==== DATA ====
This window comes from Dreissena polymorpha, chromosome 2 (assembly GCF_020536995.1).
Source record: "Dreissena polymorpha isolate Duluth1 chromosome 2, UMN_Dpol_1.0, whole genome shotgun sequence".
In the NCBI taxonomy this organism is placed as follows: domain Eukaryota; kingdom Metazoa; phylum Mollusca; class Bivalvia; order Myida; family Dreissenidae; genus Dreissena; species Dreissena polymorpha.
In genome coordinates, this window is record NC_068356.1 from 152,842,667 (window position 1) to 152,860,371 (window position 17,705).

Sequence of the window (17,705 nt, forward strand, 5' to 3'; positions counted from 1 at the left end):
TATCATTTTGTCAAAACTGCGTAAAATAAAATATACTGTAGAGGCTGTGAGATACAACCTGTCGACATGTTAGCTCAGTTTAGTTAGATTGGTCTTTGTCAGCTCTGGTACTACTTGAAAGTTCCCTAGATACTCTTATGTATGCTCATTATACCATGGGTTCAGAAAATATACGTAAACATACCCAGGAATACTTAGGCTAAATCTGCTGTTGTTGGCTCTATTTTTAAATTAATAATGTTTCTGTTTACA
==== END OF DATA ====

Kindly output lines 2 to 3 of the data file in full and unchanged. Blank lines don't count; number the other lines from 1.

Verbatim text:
Source record: "Dreissena polymorpha isolate Duluth1 chromosome 2, UMN_Dpol_1.0, whole genome shotgun sequence".
In the NCBI taxonomy this organism is placed as follows: domain Eukaryota; kingdom Metazoa; phylum Mollusca; class Bivalvia; order Myida; family Dreissenidae; genus Dreissena; species Dreissena polymorpha.